toddbottom3
        • So tell me...

          Why wouldn't I like that link?

          If Apple labeled the iPhone 4 as "iOS 6" capable and had formal "Express Upgrade" program, then sure, file class-action-lawsuits until the cows came home, I'll even get on board if my 4S is included. But of course, that's not what Apple did. I didn't buy my iPad 2 under the impression I would get iOS 6, Siri, etc. Apple did not label the box with an iOS 6 sticker. Apple, to my knowledge, did not guarantee anything but the version of iOS that was on my iPad 2 and iPhone 4S when I bought them. And I won't even get into the delays and trickery they outlined in the later part of that article.

          So maybe I was reaching, but you seem to be doing a fair share of it yourself.

          And I'm not sure what I'm pushing, as I never mentioned turn-by-turn or panoramic view. But, you certainly seem to be criticizing Apple quite a bit for iOS 6 available on older models, even if it is a lesser version of it, which is quite odd, given few of the other platforms (Android, MS) seem to be making any effort for devices as old as the iPhone 4. So, which would you prefer, Apple giving you some, if not all of the new OS or get nothing at all? I don't argue that it wouldn't be great to get ALL these features on older devices like my iPad 2 or your iPhone 4, but given what the competition's doing in comparison, you're criticism of Apple seems a bit over the top.
          TroyMcClure
          • Fair enough, let's go with that

            "I didn't buy my iPad 2 under the impression I would get iOS 6"

            Perfect. That is very smart of you. You've just successfully argued against every single Apple fanboi that said everyone should buy iPhone instead of Android because iPhone always gets the latest OS. That isn't a valid argument, as you've pointed out.

            "you certainly seem to be criticizing Apple quite a bit for iOS 6 available on older models"

            I do because Apple is being dishonest by calling it iOS 6 and their script reading fanbois are being dishonest by claiming Apple is acting better than anyone else. iOS 6 is not available on older models. If it were, older models would get the #1 and #2 feature of iOS 6. If Apple said "we are updating iPhone 4 to iOS 4.9" that would be honest. Of course then the script writers wouldn't be able to say that Apple was better because they offered major OS upgrades to older phones, unlike other companies.

            Apple is worse than all the rest only because they lie about how they handle major OS upgrades, not because the end result is any different. That is why Apple is singled out for criticism.

            If we go back to the original blog, AKH was praising Apple because 60% of iDevices were running the same OS, making iOS better than Android. That is a lie. 60% of iDevices do not run the same OS. Apple should not get credit just because they choose to lie about how they label their OS versions.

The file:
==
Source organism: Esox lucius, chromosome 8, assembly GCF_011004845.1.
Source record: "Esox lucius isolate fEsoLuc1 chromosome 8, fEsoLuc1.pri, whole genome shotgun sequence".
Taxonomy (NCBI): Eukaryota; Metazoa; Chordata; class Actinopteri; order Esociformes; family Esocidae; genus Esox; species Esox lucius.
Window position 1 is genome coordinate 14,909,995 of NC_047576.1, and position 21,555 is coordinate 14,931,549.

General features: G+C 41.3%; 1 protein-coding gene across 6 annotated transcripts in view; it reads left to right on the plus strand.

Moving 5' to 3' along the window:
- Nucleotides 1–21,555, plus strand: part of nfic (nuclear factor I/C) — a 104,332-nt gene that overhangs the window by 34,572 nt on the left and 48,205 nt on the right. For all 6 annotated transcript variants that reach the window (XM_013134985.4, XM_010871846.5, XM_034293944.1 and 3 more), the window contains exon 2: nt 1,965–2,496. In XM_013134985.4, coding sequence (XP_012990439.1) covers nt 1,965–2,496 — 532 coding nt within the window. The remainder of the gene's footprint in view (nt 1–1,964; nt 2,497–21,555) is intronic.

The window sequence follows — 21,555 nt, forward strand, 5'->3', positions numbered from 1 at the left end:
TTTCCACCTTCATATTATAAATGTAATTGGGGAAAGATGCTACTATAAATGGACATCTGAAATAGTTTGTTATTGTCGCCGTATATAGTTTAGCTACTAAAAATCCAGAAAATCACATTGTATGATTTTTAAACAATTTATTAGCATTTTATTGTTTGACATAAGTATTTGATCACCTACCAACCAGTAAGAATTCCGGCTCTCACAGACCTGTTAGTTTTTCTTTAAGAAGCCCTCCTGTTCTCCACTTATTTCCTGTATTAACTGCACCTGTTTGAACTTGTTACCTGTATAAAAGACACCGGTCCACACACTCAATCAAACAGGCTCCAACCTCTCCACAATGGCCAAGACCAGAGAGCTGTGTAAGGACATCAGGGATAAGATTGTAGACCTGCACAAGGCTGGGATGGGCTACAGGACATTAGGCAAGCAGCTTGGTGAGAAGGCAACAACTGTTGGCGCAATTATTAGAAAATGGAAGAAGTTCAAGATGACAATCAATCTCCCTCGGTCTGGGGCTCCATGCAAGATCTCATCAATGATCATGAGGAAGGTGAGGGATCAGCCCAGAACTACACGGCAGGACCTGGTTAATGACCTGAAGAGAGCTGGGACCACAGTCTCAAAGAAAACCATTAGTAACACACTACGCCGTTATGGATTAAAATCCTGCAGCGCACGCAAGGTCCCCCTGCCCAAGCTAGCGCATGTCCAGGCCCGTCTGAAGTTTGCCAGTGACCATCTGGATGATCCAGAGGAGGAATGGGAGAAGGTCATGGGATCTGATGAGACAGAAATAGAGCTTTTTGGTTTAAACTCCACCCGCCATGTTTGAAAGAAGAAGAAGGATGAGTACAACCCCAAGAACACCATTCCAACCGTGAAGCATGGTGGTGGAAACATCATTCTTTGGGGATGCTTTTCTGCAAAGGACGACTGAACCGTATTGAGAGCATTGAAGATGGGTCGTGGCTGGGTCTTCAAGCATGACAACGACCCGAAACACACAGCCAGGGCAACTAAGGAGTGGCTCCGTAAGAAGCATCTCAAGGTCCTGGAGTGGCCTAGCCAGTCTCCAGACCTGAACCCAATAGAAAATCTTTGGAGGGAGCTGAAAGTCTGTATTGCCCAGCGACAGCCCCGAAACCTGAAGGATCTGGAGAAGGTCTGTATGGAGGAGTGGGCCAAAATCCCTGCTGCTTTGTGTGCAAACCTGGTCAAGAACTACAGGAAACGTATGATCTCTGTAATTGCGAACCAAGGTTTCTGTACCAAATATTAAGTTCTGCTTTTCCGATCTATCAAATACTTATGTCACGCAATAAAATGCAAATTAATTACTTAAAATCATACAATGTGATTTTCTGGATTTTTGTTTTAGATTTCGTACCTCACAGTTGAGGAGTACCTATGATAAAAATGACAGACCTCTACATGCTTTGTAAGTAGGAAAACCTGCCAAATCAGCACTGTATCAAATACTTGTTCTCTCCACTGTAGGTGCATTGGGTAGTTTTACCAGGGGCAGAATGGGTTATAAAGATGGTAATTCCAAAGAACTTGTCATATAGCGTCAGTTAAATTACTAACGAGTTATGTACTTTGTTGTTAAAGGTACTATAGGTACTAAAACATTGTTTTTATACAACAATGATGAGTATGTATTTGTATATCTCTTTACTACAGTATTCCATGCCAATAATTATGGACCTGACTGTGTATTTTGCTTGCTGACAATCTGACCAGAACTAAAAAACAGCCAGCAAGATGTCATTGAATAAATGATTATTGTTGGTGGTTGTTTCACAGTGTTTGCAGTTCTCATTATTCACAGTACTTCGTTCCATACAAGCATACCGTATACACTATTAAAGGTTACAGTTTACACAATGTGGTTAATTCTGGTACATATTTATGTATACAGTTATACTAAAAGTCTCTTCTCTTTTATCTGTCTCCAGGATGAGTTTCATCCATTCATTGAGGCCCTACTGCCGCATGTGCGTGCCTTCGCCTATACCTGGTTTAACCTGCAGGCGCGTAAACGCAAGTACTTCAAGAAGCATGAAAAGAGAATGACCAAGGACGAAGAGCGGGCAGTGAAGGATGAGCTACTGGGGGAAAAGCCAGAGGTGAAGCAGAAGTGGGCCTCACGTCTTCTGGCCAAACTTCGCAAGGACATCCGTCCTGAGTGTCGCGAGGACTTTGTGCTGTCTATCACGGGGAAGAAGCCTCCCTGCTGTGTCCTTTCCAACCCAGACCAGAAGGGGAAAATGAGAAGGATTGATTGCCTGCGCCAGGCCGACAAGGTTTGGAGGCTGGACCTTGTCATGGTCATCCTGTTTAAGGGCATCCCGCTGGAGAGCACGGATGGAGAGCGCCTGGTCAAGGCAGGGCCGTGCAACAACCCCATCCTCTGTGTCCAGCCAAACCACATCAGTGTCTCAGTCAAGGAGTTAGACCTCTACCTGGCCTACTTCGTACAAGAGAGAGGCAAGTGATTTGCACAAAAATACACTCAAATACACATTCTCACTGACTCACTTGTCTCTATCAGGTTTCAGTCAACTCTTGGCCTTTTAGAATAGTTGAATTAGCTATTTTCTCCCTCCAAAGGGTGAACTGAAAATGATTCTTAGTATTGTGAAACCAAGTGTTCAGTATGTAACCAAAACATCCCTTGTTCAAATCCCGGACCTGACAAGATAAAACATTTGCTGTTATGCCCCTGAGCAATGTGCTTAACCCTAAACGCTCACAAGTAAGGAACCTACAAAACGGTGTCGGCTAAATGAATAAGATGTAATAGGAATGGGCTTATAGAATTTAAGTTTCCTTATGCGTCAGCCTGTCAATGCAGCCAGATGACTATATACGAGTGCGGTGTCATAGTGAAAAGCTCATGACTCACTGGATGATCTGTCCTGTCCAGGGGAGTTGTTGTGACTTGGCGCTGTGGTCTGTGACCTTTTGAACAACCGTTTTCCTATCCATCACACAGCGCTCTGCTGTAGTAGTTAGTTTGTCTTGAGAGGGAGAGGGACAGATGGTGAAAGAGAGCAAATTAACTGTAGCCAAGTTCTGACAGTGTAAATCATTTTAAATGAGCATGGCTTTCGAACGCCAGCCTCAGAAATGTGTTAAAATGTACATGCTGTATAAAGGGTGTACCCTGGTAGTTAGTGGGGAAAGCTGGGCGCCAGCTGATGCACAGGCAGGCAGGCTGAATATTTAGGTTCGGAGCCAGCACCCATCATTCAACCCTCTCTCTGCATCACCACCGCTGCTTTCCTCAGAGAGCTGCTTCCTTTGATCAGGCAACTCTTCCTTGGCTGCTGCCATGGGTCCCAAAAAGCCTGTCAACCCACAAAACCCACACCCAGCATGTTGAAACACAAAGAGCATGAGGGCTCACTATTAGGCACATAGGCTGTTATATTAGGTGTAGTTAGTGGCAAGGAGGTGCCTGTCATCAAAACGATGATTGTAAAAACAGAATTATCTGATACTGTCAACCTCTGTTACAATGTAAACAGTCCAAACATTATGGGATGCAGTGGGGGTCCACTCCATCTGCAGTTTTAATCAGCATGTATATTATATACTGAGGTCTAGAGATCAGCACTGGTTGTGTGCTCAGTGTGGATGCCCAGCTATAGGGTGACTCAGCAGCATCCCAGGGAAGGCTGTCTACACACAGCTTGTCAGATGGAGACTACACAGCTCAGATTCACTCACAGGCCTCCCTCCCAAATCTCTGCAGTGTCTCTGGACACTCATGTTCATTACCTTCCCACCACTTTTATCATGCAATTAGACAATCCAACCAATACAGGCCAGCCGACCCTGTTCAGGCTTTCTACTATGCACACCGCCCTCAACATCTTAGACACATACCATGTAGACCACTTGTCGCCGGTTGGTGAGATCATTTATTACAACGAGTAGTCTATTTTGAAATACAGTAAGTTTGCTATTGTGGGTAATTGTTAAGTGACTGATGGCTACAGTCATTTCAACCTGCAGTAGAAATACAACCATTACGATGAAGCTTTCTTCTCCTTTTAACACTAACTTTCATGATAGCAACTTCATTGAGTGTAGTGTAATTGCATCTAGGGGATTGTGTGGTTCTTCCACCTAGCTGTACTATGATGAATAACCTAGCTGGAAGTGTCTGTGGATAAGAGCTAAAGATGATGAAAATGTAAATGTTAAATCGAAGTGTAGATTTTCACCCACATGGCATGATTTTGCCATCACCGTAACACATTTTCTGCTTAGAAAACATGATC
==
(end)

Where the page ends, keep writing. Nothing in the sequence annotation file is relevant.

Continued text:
toddbottom3
          • A little context is required...

            I bought my iPad 2 with some certainty that a future version of the OS would be made available to me ,based upon Apple's pattern of doing so previously. It wasn't on any promise of the specific features (that you feel meet the definition of iOS6). Which is why that is very different than Microsoft slapping a label on a PC stating"Vista capable." So sorry, apples and oranges on that one.

            So, while I won't argue that everyone should buy an iPhone over other platforms just because of their practice of giving users of older devices OS upgrades, I certainly do view it as one area that Apple does better than it's competitors, Siri or not.

            But, somehow in your eyes that's FAR worse than the Android process where you buy a phone and less than a year later, Google releases a new version of Android. You wait a month or two to find out when your OEM/carrier deems your phone worthy of receiving the update (assuming they bother to address it at all). You wait a couple/few months more and as that date approaches, you find your OEM/carrier have pushed back that date another couple/few months. So you wait a few months more, maybe they grace you with the new version, maybe they don't, or maybe they push it back yet again. Maybe they just say, screw it, we're not selling enough of that model anymore, so we we're not doing it at all and we're not even going to tell you we're not doing it. Because at this point, there's a good chance you won't even notice because you've completely lost all hope. But hey, since you're now approaching your upgrade eligibility date, we have this great new model coming out next month. It has all these great shiny do-hickeys and a snazzy name, and best of all, it runs Android (but not the version of Android due out a month later) so it's open!!!!
            TroyMcClure